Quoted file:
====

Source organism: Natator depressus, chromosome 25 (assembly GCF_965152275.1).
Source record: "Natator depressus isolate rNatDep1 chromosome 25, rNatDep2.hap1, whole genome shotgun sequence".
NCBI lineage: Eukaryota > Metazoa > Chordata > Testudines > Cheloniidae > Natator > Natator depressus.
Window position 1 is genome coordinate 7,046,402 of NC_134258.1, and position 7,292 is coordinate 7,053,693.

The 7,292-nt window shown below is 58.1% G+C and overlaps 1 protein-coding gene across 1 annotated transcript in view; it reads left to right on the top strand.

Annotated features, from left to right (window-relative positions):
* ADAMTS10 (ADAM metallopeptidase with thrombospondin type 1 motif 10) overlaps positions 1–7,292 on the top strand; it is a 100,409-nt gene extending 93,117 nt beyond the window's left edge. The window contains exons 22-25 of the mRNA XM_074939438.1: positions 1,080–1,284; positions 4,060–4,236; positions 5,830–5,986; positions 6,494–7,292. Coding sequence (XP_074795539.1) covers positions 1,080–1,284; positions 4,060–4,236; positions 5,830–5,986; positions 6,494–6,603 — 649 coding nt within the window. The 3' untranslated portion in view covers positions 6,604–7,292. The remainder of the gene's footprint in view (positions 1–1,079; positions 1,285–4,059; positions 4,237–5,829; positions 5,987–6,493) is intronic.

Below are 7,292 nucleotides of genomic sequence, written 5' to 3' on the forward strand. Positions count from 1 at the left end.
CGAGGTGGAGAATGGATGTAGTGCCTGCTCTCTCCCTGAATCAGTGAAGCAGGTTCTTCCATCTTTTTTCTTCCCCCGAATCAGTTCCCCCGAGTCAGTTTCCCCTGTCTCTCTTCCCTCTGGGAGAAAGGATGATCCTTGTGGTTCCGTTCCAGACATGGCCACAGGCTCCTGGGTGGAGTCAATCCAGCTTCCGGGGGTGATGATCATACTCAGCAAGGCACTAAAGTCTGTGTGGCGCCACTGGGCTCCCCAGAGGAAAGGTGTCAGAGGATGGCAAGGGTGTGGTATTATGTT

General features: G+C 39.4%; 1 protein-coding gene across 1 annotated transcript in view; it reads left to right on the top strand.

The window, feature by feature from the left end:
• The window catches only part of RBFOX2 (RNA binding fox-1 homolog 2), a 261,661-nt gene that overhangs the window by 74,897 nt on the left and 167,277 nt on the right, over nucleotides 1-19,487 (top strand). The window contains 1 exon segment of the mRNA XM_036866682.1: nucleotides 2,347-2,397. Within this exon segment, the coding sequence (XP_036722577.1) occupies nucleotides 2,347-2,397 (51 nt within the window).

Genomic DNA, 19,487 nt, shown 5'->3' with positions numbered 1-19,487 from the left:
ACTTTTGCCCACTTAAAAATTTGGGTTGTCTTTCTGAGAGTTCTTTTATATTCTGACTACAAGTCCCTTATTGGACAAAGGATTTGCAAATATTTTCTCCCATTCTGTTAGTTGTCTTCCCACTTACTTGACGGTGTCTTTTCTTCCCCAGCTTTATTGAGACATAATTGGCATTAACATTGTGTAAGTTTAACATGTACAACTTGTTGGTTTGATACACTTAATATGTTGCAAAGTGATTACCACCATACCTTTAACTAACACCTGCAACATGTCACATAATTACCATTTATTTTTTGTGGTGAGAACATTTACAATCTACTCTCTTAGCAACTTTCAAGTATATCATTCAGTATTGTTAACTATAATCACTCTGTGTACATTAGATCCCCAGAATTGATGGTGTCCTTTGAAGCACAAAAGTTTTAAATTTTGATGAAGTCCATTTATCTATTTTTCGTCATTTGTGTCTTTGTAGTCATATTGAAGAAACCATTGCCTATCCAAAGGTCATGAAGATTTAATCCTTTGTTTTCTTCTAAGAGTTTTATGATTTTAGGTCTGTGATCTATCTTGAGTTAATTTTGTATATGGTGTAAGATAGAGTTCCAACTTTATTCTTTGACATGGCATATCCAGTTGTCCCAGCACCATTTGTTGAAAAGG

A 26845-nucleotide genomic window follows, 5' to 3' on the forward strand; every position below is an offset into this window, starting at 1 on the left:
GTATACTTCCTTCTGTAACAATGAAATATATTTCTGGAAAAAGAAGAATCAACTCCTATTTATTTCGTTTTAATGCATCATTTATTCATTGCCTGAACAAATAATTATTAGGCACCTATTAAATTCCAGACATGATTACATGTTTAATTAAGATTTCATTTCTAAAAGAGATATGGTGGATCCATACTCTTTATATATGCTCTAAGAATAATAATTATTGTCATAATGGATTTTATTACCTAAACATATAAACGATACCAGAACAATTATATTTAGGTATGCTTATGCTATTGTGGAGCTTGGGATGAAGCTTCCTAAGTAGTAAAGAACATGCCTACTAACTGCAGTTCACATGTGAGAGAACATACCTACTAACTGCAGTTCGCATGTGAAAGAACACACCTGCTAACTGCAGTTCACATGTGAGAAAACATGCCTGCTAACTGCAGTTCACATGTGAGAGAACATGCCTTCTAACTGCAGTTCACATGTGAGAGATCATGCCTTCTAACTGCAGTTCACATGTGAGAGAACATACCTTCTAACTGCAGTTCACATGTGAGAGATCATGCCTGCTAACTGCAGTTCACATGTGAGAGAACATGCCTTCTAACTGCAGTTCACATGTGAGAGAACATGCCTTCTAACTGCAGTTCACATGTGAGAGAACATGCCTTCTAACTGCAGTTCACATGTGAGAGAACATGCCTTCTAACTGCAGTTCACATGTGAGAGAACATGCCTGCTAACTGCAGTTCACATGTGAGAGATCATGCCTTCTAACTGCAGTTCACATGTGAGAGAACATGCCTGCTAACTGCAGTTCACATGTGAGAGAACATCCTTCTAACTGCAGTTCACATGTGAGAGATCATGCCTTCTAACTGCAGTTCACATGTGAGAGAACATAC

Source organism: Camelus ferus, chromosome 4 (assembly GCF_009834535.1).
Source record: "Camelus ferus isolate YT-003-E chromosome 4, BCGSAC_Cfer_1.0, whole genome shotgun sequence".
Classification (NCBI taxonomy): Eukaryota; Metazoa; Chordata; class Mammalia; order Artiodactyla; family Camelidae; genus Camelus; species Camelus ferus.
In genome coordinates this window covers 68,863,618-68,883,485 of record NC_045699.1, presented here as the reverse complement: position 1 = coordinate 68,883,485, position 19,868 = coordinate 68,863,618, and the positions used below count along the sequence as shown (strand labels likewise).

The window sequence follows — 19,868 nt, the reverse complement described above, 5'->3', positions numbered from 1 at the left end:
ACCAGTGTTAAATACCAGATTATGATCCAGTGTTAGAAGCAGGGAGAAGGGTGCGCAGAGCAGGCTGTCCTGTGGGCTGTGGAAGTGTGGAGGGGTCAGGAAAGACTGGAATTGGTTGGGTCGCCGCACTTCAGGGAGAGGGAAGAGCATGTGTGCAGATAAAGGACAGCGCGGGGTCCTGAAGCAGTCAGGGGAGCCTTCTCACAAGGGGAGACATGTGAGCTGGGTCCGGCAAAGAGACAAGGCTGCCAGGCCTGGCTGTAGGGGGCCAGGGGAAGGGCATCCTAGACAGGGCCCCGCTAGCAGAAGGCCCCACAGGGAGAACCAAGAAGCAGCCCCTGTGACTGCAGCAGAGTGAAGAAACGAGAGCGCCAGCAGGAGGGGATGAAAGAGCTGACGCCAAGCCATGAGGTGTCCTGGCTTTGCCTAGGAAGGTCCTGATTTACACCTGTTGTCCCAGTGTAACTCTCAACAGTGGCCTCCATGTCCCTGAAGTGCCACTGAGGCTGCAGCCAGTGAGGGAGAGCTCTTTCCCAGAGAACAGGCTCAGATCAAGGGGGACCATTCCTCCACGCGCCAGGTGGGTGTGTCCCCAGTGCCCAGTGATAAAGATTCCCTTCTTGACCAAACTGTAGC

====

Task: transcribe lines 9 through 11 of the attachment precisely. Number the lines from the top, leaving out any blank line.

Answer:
CGAGGTGGAGAATGGATGTAGTGCCTGCTCTCTCCCTGAATCAGTGAAGCAGGTTCTTCCATCTTTTTTCTTCCCCCGAATCAGTTCCCCCGAGTCAGTTTCCCCTGTCTCTCTTCCCTCTGGGAGAAAGGATGATCCTTGTGGTTCCGTTCCAGACATGGCCACAGGCTCCTGGGTGGAGTCAATCCAGCTTCCGGGGGTGATGATCATACTCAGCAAGGCACTAAAGTCTGTGTGGCGCCACTGGGCTCCCCAGAGGAAAGGTGTCAGAGGATGGCAAGGGTGTGGTATTATGTT

General features: G+C 39.4%; 1 protein-coding gene across 1 annotated transcript in view; it reads left to right on the top strand.

The window, feature by feature from the left end: